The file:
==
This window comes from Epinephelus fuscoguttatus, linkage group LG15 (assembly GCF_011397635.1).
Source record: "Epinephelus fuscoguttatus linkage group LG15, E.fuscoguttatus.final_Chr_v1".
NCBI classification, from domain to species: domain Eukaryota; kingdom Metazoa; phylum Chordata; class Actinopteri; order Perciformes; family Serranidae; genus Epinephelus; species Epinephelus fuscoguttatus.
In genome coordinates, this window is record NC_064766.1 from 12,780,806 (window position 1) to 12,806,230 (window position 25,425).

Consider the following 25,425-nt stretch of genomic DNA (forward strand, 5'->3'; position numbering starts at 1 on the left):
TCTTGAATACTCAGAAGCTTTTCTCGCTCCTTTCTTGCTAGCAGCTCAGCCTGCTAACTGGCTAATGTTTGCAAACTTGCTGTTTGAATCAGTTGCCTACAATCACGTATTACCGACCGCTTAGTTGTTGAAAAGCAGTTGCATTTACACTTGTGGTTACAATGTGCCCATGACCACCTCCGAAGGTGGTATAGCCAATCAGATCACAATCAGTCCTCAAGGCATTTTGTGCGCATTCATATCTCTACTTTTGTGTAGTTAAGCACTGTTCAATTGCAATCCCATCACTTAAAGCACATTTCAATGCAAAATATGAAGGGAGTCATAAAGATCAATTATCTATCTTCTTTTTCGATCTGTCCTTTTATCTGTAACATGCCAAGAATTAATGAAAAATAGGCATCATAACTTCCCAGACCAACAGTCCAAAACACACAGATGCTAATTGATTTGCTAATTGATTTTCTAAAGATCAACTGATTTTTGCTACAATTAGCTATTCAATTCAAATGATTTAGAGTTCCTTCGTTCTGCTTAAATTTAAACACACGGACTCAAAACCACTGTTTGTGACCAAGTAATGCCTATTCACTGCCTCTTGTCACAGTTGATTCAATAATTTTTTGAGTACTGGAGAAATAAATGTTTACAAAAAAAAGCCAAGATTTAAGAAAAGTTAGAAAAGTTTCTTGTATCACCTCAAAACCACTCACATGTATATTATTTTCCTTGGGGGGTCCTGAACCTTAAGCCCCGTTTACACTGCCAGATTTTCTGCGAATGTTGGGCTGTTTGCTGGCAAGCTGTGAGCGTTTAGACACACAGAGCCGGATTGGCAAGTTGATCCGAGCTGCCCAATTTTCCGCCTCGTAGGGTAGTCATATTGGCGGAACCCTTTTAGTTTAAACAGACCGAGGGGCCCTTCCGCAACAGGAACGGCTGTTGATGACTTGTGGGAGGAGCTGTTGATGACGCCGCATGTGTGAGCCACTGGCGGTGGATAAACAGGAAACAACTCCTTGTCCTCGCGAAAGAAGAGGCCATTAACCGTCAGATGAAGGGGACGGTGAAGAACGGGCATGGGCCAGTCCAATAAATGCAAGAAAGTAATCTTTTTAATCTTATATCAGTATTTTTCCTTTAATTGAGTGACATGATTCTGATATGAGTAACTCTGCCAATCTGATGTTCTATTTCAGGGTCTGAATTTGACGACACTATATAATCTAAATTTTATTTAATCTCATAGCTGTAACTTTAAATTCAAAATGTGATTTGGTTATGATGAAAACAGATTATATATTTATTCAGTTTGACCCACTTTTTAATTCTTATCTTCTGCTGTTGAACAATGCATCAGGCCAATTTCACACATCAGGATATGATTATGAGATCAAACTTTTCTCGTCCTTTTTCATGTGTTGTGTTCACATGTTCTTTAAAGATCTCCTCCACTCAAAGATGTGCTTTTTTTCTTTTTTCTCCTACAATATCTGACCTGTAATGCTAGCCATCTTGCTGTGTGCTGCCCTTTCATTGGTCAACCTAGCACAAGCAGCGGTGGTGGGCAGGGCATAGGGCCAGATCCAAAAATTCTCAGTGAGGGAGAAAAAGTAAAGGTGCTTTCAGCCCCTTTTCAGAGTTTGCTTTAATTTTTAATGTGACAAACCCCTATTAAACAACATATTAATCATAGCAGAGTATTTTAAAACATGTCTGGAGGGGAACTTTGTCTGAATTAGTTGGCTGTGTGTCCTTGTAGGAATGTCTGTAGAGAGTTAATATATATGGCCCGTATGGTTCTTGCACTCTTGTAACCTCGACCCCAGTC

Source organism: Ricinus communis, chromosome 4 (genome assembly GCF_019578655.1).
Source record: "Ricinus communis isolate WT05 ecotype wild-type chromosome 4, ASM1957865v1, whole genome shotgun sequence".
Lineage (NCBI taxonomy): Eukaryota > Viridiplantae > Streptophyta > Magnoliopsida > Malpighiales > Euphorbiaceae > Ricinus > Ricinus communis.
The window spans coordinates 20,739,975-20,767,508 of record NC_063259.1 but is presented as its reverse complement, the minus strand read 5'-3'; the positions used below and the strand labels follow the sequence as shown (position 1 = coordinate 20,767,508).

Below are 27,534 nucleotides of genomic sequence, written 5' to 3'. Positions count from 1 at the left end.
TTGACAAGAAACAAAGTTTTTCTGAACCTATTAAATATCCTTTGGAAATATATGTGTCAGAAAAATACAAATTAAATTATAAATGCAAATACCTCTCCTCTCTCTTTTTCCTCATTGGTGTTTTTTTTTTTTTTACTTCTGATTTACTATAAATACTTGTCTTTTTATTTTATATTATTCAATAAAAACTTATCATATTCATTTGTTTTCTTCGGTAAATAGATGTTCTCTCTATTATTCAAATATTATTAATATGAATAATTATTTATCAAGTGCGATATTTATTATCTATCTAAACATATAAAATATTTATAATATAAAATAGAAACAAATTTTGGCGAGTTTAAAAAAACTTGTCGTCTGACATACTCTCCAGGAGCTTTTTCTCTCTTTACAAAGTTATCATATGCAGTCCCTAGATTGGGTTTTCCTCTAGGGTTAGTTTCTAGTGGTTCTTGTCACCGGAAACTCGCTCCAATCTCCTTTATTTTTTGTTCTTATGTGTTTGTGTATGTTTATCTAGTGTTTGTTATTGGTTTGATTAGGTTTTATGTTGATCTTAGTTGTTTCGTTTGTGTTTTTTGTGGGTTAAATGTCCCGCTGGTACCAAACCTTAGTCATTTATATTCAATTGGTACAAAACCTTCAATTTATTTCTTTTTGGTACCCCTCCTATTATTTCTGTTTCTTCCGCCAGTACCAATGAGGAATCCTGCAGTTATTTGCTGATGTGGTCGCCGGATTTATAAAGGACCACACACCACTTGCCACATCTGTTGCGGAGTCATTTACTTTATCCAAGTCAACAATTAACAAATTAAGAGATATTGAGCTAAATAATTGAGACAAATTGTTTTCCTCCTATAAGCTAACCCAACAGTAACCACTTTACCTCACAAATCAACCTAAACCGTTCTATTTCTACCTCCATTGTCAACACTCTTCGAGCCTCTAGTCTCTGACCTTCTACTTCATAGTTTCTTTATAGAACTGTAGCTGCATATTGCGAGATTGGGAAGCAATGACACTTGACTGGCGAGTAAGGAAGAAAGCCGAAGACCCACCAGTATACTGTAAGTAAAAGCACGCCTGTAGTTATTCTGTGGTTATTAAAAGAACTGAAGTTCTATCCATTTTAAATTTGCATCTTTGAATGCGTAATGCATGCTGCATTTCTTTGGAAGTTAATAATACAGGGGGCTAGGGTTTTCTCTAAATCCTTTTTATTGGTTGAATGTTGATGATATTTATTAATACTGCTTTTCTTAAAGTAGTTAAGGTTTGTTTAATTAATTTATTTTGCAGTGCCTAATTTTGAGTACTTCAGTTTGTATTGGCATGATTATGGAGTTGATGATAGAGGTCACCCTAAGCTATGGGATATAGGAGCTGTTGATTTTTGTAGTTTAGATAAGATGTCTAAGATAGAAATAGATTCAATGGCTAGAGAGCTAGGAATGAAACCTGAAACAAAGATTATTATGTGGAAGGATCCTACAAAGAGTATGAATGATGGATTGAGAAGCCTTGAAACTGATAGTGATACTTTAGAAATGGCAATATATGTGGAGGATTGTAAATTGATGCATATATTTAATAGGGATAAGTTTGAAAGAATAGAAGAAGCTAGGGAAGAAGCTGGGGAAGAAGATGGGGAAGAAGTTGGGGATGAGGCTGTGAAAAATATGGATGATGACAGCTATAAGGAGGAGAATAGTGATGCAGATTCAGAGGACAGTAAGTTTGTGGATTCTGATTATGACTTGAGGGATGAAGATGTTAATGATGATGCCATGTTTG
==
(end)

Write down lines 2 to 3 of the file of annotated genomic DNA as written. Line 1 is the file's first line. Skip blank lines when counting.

Source record: "Epinephelus fuscoguttatus linkage group LG15, E.fuscoguttatus.final_Chr_v1".
NCBI classification, from domain to species: domain Eukaryota; kingdom Metazoa; phylum Chordata; class Actinopteri; order Perciformes; family Serranidae; genus Epinephelus; species Epinephelus fuscoguttatus.